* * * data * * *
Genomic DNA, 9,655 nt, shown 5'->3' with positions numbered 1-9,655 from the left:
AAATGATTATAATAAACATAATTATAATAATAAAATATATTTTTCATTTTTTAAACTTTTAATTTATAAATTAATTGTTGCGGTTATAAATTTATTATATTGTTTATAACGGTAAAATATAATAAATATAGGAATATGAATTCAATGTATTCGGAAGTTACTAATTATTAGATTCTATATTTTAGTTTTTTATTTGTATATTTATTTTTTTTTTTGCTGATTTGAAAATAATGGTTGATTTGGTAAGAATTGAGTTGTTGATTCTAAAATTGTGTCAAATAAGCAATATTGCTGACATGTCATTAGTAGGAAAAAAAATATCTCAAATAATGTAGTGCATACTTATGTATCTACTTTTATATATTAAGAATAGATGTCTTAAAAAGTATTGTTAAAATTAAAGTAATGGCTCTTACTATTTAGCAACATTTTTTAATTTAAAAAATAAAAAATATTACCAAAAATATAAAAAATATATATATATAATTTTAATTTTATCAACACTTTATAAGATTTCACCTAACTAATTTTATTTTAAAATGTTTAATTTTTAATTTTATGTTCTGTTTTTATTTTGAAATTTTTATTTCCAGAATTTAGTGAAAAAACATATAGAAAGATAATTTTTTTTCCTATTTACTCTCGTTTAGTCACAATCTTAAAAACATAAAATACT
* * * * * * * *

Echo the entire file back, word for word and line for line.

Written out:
Genomic DNA, 9,655 nt, shown 5'->3' with positions numbered 1-9,655 from the left:
AAATGATTATAATAAACATAATTATAATAATAAAATATATTTTTCATTTTTTAAACTTTTAATTTATAAATTAATTGTTGCGGTTATAAATTTATTATATTGTTTATAACGGTAAAATATAATAAATATAGGAATATGAATTCAATGTATTCGGAAGTTACTAATTATTAGATTCTATATTTTAGTTTTTTATTTGTATATTTATTTTTTTTTTTGCTGATTTGAAAATAATGGTTGATTTGGTAAGAATTGAGTTGTTGATTCTAAAATTGTGTCAAATAAGCAATATTGCTGACATGTCATTAGTAGGAAAAAAAATATCTCAAATAATGTAGTGCATACTTATGTATCTACTTTTATATATTAAGAATAGATGTCTTAAAAAGTATTGTTAAAATTAAAGTAATGGCTCTTACTATTTAGCAACATTTTTTAATTTAAAAAATAAAAAATATTACCAAAAATATAAAAAATATATATATATAATTTTAATTTTATCAACACTTTATAAGATTTCACCTAACTAATTTTATTTTAAAATGTTTAATTTTTAATTTTATGTTCTGTTTTTATTTTGAAATTTTTATTTCCAGAATTTAGTGAAAAAACATATAGAAAGATAATTTTTTTTCCTATTTACTCTCGTTTAGTCACAATCTTAAAAACATAAAATACT